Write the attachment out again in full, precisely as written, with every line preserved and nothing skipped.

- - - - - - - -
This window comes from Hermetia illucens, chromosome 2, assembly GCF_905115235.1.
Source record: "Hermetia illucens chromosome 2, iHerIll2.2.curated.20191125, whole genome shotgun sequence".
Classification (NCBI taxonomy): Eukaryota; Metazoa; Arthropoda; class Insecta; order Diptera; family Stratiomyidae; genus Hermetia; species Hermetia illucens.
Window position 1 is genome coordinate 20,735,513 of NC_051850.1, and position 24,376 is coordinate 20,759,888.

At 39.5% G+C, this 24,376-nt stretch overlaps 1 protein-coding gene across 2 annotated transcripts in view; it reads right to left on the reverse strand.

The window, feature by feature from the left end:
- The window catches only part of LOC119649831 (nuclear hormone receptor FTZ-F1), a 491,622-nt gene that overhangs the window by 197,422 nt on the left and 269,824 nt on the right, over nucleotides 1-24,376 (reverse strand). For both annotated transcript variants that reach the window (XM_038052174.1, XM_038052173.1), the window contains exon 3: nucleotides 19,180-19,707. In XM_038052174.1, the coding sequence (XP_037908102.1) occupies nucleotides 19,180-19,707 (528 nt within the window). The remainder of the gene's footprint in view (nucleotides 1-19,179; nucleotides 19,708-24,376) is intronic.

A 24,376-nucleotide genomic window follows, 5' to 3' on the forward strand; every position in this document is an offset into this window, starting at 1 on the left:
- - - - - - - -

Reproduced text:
This window comes from Hermetia illucens, chromosome 2, assembly GCF_905115235.1.
Source record: "Hermetia illucens chromosome 2, iHerIll2.2.curated.20191125, whole genome shotgun sequence".
Classification (NCBI taxonomy): Eukaryota; Metazoa; Arthropoda; class Insecta; order Diptera; family Stratiomyidae; genus Hermetia; species Hermetia illucens.
Window position 1 is genome coordinate 20,735,513 of NC_051850.1, and position 24,376 is coordinate 20,759,888.

At 39.5% G+C, this 24,376-nt stretch overlaps 1 protein-coding gene across 2 annotated transcripts in view; it reads right to left on the reverse strand.

The window, feature by feature from the left end:
- The window catches only part of LOC119649831 (nuclear hormone receptor FTZ-F1), a 491,622-nt gene that overhangs the window by 197,422 nt on the left and 269,824 nt on the right, over nucleotides 1-24,376 (reverse strand). For both annotated transcript variants that reach the window (XM_038052174.1, XM_038052173.1), the window contains exon 3: nucleotides 19,180-19,707. In XM_038052174.1, the coding sequence (XP_037908102.1) occupies nucleotides 19,180-19,707 (528 nt within the window). The remainder of the gene's footprint in view (nucleotides 1-19,179; nucleotides 19,708-24,376) is intronic.

A 24,376-nucleotide genomic window follows, 5' to 3' on the forward strand; every position in this document is an offset into this window, starting at 1 on the left: